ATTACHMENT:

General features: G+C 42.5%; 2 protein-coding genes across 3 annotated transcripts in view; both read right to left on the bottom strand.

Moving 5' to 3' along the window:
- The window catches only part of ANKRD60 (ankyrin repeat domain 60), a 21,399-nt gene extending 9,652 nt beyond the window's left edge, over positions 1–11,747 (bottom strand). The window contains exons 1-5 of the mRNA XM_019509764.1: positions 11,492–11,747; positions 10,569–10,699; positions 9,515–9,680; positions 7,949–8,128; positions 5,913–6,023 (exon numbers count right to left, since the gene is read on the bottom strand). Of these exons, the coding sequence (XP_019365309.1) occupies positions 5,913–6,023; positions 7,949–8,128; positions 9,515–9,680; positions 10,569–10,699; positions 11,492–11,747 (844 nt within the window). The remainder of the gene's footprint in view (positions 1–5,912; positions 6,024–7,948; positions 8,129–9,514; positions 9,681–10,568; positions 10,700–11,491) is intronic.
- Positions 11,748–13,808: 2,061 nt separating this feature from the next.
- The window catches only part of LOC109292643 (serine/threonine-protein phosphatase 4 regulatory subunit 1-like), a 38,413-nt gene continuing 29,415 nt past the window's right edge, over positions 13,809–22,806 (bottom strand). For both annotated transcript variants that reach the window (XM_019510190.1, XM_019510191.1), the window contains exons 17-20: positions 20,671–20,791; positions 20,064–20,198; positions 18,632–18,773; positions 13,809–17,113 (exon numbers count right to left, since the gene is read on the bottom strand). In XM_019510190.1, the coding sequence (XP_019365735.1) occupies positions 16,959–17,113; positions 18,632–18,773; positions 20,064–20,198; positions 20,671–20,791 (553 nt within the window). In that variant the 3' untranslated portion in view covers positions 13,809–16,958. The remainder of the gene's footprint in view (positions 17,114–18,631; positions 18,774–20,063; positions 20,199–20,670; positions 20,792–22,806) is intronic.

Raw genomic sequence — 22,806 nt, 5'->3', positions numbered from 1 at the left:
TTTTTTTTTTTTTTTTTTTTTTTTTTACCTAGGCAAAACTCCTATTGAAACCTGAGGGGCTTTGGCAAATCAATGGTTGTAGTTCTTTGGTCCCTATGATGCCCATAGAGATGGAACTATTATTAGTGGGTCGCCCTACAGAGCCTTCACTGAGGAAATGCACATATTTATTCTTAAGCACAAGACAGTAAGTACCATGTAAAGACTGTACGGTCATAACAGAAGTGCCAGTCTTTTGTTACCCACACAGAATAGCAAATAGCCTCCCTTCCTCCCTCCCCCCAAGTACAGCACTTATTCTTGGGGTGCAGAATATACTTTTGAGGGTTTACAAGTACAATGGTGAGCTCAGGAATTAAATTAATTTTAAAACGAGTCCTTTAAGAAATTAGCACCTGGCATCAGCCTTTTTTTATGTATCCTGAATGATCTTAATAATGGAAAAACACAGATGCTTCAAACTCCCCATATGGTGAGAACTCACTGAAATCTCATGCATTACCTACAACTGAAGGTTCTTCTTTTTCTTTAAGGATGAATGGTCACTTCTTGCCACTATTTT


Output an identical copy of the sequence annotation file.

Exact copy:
General features: G+C 42.5%; 2 protein-coding genes across 3 annotated transcripts in view; both read right to left on the bottom strand.

Moving 5' to 3' along the window:
- The window catches only part of ANKRD60 (ankyrin repeat domain 60), a 21,399-nt gene extending 9,652 nt beyond the window's left edge, over positions 1–11,747 (bottom strand). The window contains exons 1-5 of the mRNA XM_019509764.1: positions 11,492–11,747; positions 10,569–10,699; positions 9,515–9,680; positions 7,949–8,128; positions 5,913–6,023 (exon numbers count right to left, since the gene is read on the bottom strand). Of these exons, the coding sequence (XP_019365309.1) occupies positions 5,913–6,023; positions 7,949–8,128; positions 9,515–9,680; positions 10,569–10,699; positions 11,492–11,747 (844 nt within the window). The remainder of the gene's footprint in view (positions 1–5,912; positions 6,024–7,948; positions 8,129–9,514; positions 9,681–10,568; positions 10,700–11,491) is intronic.
- Positions 11,748–13,808: 2,061 nt separating this feature from the next.
- The window catches only part of LOC109292643 (serine/threonine-protein phosphatase 4 regulatory subunit 1-like), a 38,413-nt gene continuing 29,415 nt past the window's right edge, over positions 13,809–22,806 (bottom strand). For both annotated transcript variants that reach the window (XM_019510190.1, XM_019510191.1), the window contains exons 17-20: positions 20,671–20,791; positions 20,064–20,198; positions 18,632–18,773; positions 13,809–17,113 (exon numbers count right to left, since the gene is read on the bottom strand). In XM_019510190.1, the coding sequence (XP_019365735.1) occupies positions 16,959–17,113; positions 18,632–18,773; positions 20,064–20,198; positions 20,671–20,791 (553 nt within the window). In that variant the 3' untranslated portion in view covers positions 13,809–16,958. The remainder of the gene's footprint in view (positions 17,114–18,631; positions 18,774–20,063; positions 20,199–20,670; positions 20,792–22,806) is intronic.

Raw genomic sequence — 22,806 nt, 5'->3', positions numbered from 1 at the left:
TTTTTTTTTTTTTTTTTTTTTTTTTTACCTAGGCAAAACTCCTATTGAAACCTGAGGGGCTTTGGCAAATCAATGGTTGTAGTTCTTTGGTCCCTATGATGCCCATAGAGATGGAACTATTATTAGTGGGTCGCCCTACAGAGCCTTCACTGAGGAAATGCACATATTTATTCTTAAGCACAAGACAGTAAGTACCATGTAAAGACTGTACGGTCATAACAGAAGTGCCAGTCTTTTGTTACCCACACAGAATAGCAAATAGCCTCCCTTCCTCCCTCCCCCCAAGTACAGCACTTATTCTTGGGGTGCAGAATATACTTTTGAGGGTTTACAAGTACAATGGTGAGCTCAGGAATTAAATTAATTTTAAAACGAGTCCTTTAAGAAATTAGCACCTGGCATCAGCCTTTTTTTATGTATCCTGAATGATCTTAATAATGGAAAAACACAGATGCTTCAAACTCCCCATATGGTGAGAACTCACTGAAATCTCATGCATTACCTACAACTGAAGGTTCTTCTTTTTCTTTAAGGATGAATGGTCACTTCTTGCCACTATTTT